Checking for Plagiarism
More and more schools, colleges and universities are checking for plagiarism - and it's becoming easier for them to do so.
Plagiarism is when students copy someone else's work without giving the original author credit. In a general sense, it means trying to pass someone else's written work off as your own.
Many students don't realize that doing this is wrong.
Using research materials is an important part of constructing an essay or report, but copying them exactly (without quoting them properly) is wrong.
If you cannot reword something without it sounding abnormal, you can quote from the person. The way to do this is like this....
Rand (1956) explained that, "although the evidence for action is not clear, on balance it is right that we continue until further evidence comes to light."
In this case, we are using someone else's work - but not plagiarising as we are making it clear where it comes from.
How Teachers Check for Plagiarism
The simplest way for teachers to check for plagiarism is to copy a chunk of your text into Google, enclosed in "quotation marks" and see if any results come up. This is the simplest method.
You can use the free Plagiarism Tester Tool on this site, which does the same thing.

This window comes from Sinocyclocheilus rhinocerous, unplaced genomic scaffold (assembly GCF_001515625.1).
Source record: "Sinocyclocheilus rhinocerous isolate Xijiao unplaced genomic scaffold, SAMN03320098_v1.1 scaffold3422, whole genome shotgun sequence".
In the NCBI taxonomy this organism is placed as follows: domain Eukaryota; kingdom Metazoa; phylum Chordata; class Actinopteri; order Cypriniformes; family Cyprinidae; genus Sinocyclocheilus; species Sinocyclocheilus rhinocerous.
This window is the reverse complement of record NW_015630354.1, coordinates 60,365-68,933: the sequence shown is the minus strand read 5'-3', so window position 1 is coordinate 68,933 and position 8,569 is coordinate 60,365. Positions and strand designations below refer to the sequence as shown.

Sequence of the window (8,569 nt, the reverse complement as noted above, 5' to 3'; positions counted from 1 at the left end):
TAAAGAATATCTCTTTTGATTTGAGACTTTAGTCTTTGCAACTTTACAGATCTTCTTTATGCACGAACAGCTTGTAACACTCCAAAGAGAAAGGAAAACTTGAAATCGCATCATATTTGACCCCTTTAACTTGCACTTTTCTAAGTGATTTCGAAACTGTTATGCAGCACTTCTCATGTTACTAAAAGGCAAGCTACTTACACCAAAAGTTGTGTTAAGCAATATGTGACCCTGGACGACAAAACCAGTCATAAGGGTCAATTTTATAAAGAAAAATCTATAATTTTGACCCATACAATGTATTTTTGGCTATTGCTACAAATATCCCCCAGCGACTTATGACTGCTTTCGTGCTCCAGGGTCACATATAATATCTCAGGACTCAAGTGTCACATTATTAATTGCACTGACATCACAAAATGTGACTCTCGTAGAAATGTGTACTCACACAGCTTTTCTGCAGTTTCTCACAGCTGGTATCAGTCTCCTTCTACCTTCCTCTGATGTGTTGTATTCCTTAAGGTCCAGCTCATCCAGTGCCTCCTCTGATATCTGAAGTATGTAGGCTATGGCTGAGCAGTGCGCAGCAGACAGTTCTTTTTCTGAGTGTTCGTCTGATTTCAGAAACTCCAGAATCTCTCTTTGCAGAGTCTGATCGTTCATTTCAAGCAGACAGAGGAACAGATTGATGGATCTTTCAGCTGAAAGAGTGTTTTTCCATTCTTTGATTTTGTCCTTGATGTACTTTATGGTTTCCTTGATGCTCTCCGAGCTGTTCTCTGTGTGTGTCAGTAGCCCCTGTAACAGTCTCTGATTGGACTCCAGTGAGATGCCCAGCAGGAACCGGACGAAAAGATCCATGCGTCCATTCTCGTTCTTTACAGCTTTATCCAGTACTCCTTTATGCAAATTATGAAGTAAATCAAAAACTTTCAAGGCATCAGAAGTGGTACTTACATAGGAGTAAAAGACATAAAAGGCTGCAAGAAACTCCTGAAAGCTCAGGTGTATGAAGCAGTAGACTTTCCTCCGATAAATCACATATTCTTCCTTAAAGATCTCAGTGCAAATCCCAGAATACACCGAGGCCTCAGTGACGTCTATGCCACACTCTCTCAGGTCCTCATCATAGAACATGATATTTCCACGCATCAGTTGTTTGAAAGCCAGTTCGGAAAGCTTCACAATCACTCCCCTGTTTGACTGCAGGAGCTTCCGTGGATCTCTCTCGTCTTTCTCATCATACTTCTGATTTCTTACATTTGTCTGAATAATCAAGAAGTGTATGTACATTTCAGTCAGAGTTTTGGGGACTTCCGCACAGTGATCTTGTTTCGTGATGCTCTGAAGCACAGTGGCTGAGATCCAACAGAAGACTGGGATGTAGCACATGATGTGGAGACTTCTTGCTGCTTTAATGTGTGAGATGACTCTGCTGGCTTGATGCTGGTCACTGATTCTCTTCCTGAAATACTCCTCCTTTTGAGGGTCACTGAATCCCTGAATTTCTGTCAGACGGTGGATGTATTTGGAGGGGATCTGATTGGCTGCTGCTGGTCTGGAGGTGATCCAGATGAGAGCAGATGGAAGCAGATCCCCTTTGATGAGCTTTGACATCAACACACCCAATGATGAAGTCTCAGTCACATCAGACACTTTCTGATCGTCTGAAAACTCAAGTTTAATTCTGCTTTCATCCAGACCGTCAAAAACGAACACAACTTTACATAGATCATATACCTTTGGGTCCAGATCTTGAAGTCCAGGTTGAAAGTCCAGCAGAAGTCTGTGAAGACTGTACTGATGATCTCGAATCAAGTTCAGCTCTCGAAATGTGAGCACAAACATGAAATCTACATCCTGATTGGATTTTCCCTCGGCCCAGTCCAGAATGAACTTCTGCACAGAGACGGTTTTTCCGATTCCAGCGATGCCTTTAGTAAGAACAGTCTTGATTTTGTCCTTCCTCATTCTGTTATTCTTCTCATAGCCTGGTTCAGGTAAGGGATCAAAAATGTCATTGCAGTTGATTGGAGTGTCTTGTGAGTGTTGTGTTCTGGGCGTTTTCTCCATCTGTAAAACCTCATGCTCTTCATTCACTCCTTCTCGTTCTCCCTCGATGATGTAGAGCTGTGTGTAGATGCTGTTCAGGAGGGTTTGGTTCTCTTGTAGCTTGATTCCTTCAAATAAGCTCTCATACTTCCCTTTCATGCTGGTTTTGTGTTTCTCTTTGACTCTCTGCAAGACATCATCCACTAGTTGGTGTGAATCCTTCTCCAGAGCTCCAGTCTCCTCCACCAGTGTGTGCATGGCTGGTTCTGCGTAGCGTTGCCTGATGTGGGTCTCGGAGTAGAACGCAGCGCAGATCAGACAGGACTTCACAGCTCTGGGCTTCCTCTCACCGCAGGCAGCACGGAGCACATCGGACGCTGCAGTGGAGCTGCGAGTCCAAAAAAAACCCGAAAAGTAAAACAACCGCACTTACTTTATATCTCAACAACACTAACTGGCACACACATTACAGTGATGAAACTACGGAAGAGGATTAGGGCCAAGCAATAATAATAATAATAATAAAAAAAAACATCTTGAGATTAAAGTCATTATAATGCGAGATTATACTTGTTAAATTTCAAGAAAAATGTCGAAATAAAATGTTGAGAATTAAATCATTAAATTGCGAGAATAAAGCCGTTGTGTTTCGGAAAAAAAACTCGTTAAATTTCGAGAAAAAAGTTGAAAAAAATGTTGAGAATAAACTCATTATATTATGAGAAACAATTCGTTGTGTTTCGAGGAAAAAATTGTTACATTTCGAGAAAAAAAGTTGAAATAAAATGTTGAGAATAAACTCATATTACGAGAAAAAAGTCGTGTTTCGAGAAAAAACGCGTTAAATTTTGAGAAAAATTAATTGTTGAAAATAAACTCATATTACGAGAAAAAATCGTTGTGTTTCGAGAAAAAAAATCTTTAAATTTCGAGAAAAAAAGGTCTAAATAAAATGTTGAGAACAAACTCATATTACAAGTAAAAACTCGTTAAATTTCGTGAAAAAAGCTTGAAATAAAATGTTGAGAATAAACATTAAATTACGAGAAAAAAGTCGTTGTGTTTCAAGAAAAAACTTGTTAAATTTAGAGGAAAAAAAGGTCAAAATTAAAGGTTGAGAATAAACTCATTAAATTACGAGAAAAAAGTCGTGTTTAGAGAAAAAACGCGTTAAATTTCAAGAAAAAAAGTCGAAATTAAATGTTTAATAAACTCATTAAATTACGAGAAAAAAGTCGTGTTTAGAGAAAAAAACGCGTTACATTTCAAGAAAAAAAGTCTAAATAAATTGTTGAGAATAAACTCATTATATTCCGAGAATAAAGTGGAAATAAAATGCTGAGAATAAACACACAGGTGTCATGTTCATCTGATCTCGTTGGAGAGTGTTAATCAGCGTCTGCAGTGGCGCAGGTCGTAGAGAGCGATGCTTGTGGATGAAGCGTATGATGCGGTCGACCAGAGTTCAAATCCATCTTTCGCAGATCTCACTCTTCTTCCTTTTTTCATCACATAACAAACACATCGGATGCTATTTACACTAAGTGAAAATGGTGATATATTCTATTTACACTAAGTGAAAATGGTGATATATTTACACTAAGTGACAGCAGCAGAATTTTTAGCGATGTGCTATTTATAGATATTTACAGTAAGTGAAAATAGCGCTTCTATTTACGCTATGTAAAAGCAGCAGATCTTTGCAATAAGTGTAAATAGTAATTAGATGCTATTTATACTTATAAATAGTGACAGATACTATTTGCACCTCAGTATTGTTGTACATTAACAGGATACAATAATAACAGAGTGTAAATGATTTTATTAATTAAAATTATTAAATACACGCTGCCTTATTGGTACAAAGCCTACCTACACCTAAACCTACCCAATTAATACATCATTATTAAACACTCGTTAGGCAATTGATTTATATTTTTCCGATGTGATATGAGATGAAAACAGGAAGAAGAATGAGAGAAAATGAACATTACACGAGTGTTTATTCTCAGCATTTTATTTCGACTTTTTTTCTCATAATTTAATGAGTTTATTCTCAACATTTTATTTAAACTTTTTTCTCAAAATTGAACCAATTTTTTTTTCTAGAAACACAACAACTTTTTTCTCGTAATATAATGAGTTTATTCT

Why Checking for Plagiarism is getting easier
Up until a few years ago, students could get away with going to the library and copying text out of books. The chances are that the lecturer would never have read the book. Even if they had, there was little way of checking - apart from going line by line through every book in the library and comparing it to your essay.
Now, just as it is easier for students to research on the Internet, it is just as easy for teachers and lecturers to catch plagiarism attempts.
Academic institutions use huge online databases of published works, then compare your essays and reports to them using automated software in secconds. It's not just a case of it being an EXACT match - these systems can also determine how similar your work is. Changing the occassional word isn't enough to fool the systems.